Hong Kong: The message from the Admiralty headquarters of Hong Kong’s Pacific Basin Shipping is loud and clear: focus. Since taking office last year Mats Berglund, the Swedish ceo of the city’s largest shipowner by fleet numbers, has worked quickly to pare back non-core businesses in a bid to return the famous name back into the black.
This has seen Berglund offload its loss making roro operations, as well as nix nascent plans to get into project shipping by selling its interest in a breakbulk terminal in Nanjing. Consultancy and surveying firm PacMarine Services has also been hived off. “It’s best to be good at one or two things, rather than average at four or five things,” Berglund tells Martime CEO.
In describing his company, Berglund keeps it simple. “We are,” he says, “a publicly listed dry cargo company with a strong towage division. It does not make sense for us to be too diversified.”
The effects of this slimming down are being noticed by more discerning readers of financial reports. Pacific Basin reported last week a net loss of $158m for 2012 in its results, a far cry from the $32m profit made in 2011. However, the underlying fundamentals of the company would look in a more sound position today than a year ago. Results were impacted by a $199m write-off for Pacific Basin’s ill-fated foray into roros. The very weak dry bulk market was aided by PB Towage’s $38m contribution to the result.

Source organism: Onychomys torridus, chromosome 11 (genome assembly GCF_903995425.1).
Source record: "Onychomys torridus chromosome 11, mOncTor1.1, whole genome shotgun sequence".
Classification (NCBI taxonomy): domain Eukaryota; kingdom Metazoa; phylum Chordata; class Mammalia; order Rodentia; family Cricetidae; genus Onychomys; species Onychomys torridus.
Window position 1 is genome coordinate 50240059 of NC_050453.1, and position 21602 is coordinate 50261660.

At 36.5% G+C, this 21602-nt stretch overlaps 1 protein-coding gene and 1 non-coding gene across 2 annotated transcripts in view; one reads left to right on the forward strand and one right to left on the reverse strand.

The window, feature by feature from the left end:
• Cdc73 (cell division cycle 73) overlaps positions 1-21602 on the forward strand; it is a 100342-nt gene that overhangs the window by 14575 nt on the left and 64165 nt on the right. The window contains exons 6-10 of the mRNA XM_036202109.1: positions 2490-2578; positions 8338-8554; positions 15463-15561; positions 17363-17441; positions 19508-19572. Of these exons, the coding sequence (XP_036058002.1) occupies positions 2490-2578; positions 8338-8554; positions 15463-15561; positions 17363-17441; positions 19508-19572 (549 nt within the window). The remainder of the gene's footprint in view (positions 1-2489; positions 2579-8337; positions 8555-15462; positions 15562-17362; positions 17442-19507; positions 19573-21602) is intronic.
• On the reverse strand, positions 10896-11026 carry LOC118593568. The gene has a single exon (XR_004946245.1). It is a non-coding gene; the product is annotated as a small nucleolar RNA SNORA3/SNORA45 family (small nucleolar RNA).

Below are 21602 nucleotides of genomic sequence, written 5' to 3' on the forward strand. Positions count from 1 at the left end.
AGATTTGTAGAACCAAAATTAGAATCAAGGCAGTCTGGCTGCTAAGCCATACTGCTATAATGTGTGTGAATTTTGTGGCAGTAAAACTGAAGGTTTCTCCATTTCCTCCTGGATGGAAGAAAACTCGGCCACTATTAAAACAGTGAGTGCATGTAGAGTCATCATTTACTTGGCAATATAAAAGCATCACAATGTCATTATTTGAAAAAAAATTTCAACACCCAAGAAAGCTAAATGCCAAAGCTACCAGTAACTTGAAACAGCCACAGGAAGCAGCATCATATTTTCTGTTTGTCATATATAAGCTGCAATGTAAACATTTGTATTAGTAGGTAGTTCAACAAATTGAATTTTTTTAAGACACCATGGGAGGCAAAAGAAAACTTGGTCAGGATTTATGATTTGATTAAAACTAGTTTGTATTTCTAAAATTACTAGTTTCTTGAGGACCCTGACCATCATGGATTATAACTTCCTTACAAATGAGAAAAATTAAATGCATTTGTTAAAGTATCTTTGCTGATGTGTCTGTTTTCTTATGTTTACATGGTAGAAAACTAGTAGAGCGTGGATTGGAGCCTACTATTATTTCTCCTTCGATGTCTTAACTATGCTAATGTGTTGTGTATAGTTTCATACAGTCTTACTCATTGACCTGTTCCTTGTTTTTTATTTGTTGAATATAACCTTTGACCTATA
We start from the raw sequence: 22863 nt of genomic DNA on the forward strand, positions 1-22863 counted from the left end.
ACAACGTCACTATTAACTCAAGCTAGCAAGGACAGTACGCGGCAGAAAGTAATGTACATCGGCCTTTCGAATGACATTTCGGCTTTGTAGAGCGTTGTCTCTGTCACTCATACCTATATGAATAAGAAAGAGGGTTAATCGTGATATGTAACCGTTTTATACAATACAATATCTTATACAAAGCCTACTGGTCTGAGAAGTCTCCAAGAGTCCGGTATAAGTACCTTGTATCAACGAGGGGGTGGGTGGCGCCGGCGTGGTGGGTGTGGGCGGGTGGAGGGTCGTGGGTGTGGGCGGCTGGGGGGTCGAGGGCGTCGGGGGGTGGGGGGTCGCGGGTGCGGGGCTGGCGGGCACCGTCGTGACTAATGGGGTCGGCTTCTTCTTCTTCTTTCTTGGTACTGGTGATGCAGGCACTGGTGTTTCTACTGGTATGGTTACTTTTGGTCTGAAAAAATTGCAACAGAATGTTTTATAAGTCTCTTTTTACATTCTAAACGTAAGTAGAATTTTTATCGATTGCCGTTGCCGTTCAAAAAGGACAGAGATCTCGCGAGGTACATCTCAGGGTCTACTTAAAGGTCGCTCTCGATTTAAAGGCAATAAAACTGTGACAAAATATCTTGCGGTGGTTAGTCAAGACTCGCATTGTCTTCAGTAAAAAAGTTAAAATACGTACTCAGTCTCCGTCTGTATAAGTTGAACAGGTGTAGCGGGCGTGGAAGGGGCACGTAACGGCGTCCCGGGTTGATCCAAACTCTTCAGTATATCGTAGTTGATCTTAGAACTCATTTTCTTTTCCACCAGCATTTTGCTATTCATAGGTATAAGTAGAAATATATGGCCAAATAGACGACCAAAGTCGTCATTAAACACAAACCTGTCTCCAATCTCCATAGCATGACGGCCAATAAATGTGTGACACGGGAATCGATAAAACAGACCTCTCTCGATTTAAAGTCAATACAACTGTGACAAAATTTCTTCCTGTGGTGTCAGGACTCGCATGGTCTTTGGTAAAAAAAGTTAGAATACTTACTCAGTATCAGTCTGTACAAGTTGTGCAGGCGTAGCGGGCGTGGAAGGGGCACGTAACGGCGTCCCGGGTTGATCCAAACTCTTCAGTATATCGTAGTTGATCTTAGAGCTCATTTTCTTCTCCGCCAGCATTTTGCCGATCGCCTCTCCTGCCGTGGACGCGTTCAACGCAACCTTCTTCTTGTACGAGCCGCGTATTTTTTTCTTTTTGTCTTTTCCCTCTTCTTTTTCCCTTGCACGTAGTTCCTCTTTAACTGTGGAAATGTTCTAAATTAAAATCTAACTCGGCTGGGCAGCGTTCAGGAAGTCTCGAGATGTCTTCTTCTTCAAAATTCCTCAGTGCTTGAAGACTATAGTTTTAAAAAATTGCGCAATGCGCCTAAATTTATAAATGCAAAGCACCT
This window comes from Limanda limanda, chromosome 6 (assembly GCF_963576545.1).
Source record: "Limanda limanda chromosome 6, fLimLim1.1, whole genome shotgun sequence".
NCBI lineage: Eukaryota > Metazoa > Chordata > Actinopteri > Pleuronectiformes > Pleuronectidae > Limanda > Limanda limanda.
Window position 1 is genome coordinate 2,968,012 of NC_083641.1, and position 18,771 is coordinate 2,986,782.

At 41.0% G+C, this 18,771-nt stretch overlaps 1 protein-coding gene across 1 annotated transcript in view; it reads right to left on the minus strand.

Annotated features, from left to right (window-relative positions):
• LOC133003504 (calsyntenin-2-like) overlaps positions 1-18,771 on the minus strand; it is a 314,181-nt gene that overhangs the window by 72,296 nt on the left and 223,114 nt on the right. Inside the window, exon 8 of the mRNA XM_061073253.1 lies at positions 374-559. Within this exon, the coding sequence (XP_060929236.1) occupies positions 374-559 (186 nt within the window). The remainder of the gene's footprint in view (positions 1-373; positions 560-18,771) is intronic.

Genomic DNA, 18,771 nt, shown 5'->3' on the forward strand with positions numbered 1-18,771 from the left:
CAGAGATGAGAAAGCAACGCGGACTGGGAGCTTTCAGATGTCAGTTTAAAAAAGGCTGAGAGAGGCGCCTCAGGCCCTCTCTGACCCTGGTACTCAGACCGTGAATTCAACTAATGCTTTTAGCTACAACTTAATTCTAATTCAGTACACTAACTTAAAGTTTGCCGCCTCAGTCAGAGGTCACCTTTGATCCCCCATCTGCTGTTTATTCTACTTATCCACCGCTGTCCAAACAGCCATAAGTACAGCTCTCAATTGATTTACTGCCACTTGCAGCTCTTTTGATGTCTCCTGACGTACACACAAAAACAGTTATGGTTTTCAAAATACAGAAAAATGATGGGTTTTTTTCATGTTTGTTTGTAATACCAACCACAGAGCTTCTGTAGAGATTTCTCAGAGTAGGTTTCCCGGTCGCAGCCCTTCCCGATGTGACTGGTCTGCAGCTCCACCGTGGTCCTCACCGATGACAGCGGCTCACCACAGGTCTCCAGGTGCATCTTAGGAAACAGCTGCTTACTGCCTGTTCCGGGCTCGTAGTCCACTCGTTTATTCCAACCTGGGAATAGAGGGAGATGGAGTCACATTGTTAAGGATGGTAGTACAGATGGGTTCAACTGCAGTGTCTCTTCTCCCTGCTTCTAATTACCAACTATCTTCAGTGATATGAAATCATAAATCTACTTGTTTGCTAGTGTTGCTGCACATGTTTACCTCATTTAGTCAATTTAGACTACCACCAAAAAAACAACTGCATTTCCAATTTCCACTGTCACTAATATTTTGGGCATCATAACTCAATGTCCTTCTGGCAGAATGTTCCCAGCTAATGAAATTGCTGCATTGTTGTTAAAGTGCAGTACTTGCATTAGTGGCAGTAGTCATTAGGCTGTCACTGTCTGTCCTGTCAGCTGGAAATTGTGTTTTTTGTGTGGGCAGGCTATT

“Pacific Basin has a very strong balance sheet,” Berglund stresses. The market will remain weak for a while, he says. “We kind of like that as we need to see lower new orders and more scrapping to balance things out,” Berglund says.
While the handysize segment, in which Pacific Basin excels, is looking better than others it is, he says, still influenced by the onslaught of all these new bigger ships.
Last year was the highest delivery year ever for dry bulk. “It does not get better overnight,” Berglund says sagely. Prior to Pacific Basin, Berglund was with Stena for 20 years, a company he joined straight out of university.
Still, with the dry bulk market in the doldrums the Pacific Basin boss sees opportunities.
“It is a good time to buy more ships as we can add more volume in the long term,” he says.
Pacific Basin operates 120 handysize ships and 40 handymaxes. Of the 160 total around 40 are owned. The aim is to increase the owned fleet substantially. “We prefer second hand ships as we get some immediate return on our investment and we see long term upside in values,” Berglund notes.
The model for these ships is simple and will not change. “Cargo is king,” Berglund says. “This company understands it and it is built on a COA model. All our ships are used by ourselves.”
Looking at Pacific Basin’s global set up, its name is perhaps misleading given the slew of commercial offices it has set up recently on the Atlantic, including in Stamford and Durban. “Pacific Basin is fairly Atlantic these days,” quips Berglund.